Tuesday, 01 January 2013 23:09
By Dan Hoffman,
GreenStar Community Projects Board Member and GreenStar Council Member
All across our county and our region, organizations, businesses, and individuals are busily engaged in an inspiring variety of efforts to build a food system that is more locally and regionally based, that is more ecologically sound and sustainable, and that is more just. Now, as a result of a pair of exciting gatherings in November and December, it appears that there will be an ongoing network to foster communication, cooperation, and collaboration among these efforts in our area.
As the final component of its 2012 Food Summit, GreenStar Community Projects (the tax-exempt affiliate of GreenStar Co-op) assembled representatives from more than 60 local organizations, farms, and other businesses for two all-evening networking sessions — each of which included a shared meal based primarily on locally grown foods prepared to perfection by the GreenStar Deli. A total of 70 people took part in the sessions, with most of them attending both nights. The Park Foundation and GreenStar Co-op provided financial support for the event.
Speakers emphasized the importance of keeping multiple objectives in mind:
Tuesday, 01 January 2013 22:43
By Patrice Lockert Anthony
2012 is out, and 2013 is in. As this new year begins, what are some of our lessons? Reflections are funny things. Necessarily, they exist within the parameters of 20/20 vision. How do we make better, wiser, more thoughtful decisions without the (debatable) gift of prescience? Upon reflection, what is our measure for this year just passed?
We are believers in the cooperative movement, but what does that mean? Are we a community, or an exclusive enclave? Do we understand the world around us and how it operates (as well as how we operate within it)? Who are we within the cooperative construct? Does being in the movement alter who we are, or are we in the movement because we were different beings to begin? Perhaps both cases are true. I don't suppose it's really important to know which, or in which order it happened. Of more import is our measure now.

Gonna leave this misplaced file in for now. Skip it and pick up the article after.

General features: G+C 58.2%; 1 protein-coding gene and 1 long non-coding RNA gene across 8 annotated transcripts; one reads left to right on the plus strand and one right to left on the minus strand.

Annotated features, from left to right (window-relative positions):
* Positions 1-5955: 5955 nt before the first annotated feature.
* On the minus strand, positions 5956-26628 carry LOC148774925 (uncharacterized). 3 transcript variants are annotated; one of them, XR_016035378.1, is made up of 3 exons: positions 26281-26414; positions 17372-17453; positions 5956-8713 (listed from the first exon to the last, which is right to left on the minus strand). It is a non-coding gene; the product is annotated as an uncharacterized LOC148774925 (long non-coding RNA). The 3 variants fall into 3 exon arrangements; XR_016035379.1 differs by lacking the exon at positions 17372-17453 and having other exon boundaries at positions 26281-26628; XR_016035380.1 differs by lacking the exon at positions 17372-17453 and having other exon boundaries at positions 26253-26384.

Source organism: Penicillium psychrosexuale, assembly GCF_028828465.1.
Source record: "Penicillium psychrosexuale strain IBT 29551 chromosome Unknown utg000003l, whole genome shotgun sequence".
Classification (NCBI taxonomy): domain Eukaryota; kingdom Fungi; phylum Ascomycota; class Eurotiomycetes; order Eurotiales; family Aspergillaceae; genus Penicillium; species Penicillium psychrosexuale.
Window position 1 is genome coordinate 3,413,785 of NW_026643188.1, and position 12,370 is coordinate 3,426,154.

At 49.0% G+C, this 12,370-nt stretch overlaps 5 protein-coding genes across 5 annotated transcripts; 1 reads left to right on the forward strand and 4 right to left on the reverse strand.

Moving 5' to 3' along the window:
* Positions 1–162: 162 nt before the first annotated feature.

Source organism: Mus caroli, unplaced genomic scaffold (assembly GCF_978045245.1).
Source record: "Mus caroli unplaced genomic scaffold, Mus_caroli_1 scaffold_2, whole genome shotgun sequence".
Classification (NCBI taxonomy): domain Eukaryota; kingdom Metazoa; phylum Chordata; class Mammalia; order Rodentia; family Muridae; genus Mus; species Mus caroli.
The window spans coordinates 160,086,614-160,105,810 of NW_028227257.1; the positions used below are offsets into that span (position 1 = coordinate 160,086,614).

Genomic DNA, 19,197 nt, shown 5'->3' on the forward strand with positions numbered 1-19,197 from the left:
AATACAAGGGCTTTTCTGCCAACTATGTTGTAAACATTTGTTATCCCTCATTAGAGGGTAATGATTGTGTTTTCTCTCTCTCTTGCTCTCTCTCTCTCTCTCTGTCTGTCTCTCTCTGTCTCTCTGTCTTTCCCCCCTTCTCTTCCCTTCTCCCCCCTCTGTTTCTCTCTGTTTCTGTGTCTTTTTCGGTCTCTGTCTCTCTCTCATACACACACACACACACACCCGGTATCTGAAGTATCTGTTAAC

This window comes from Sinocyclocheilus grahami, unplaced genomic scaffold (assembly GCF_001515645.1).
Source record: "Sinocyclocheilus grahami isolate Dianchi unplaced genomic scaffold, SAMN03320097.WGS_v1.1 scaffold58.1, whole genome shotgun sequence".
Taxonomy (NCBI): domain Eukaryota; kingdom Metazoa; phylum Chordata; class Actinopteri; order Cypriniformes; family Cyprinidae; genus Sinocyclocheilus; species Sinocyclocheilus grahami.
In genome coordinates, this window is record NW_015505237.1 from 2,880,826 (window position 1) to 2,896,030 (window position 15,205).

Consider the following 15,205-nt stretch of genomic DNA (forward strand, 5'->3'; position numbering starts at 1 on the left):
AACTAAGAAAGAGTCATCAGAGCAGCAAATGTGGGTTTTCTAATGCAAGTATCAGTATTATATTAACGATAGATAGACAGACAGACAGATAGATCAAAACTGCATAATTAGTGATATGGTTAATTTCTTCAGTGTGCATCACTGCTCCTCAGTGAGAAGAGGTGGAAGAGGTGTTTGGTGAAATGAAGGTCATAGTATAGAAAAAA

What is our measure? Do we believe in the cooperative principles, or is it just a cool thing to do, or even just a convenience for our families? Do we believe in it for ourselves, but don't really care whether others are on board? If we do care, do our lives (our daily doings) reflect this care? If necessary, how do we decide to do things differently? What is our process for making things happen in our lives? What operates as our driving force? How might that driving force effect change in the rest of our lives, whether it be a new health paradigm, or how we treat others?
The place where our cooperative hearts meet our lived lives is where our measure for this past year is to be taken. It isn't about pass or fail, so much as it is about whom we've chosen to be, from the inside, out. Are we satisfied with that measure? As we greet another year, our opportunities are renewed, and even expanded. We can take time to teach someone to cook using whole foods. We can donate to Loaves and Fishes, or a similar program, in order to better enable them to provide more whole grains, fresh produce, etc., to the people they serve. We could take our children to visit or help out at a food bank or homeless shelter.
Enriching our children's community and world perspectives is a great way to take measure of a lived life. We can also choose to be kinder, from our thoughts to our actions. I'm not sure those can be considered kind who do or say the right thing, but think the ugly thing. Representing the cooperative principles requires more than purchasing our food at a co-op. Living the cooperative principles is good, clean food, though. Food prepared in ways that leave it whole, and nurturing to body and soul. Water, untainted by fracking's damage. It is also friendships that are true, and fulfill us. Families that are healthy and happy.
Tuesday, 01 January 2013 22:23
If one is lucky, a solitary fantasy can totally transform one million realities.
— Maya Angelou
By Joe Romano,
Although the world was predicted to end at the end of December 2012, on Mexico's Yucatan peninsula Mayas "continue their daily lives, industriously pedaling three-wheeled bikes laden with family members and animal fodder down table-flat roads. They tell rhyming off-color jokes at dances, and pull chairs out onto the sidewalk in the evening to chat and enjoy the relative cool after a hot day," according to the Associated Press, who joined thousands of other news outlets in the small town of Uh-May, in the state of Quintana Roo, Mexico, gathering a story that, if proved true, would never be reported.
They found many of the residents living simply in thatched, oval, mud-and-stick houses designed mostly for natural air conditioning against the oppressive heat of the Yucatan, where they plant corn, harvest oranges, and raise pigs.
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By Laura Buttenbaum,
What is a co-op? This seemingly straightforward question can elicit a wide range of responses, from visceral and intrinsic to completely organizational and economic. According to the International Cooperative Association, "A co-operative is an autonomous association of persons unite...